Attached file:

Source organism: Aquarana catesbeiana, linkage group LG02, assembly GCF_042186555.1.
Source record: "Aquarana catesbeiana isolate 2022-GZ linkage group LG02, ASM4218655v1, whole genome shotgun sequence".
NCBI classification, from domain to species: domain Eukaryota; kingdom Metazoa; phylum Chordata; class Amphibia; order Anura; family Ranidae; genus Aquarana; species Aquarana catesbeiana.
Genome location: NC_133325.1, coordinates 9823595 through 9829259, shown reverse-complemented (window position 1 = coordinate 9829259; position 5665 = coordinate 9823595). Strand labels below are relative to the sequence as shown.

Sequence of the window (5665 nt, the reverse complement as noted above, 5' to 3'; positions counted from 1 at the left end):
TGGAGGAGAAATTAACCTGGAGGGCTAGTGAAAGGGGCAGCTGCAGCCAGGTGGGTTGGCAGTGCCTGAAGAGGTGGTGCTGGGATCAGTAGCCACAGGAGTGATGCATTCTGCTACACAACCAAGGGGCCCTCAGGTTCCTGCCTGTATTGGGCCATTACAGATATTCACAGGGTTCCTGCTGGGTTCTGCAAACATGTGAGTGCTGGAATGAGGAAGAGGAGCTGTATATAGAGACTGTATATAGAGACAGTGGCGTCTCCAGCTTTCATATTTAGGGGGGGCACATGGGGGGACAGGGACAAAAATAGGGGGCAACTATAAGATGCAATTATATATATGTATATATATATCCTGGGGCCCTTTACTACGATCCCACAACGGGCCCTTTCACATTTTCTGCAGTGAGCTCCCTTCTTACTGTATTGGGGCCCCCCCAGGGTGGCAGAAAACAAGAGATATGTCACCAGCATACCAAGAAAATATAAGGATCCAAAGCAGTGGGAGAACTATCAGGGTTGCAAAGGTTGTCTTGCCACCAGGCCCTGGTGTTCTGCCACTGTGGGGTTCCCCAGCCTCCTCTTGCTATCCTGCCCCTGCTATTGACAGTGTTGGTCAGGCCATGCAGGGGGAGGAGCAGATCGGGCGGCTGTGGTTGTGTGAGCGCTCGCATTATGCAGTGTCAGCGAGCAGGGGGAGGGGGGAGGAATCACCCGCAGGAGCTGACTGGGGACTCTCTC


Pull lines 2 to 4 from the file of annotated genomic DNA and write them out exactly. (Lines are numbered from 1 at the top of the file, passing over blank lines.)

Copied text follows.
Source record: "Aquarana catesbeiana isolate 2022-GZ linkage group LG02, ASM4218655v1, whole genome shotgun sequence".
NCBI classification, from domain to species: domain Eukaryota; kingdom Metazoa; phylum Chordata; class Amphibia; order Anura; family Ranidae; genus Aquarana; species Aquarana catesbeiana.
Genome location: NC_133325.1, coordinates 9823595 through 9829259, shown reverse-complemented (window position 1 = coordinate 9829259; position 5665 = coordinate 9823595). Strand labels below are relative to the sequence as shown.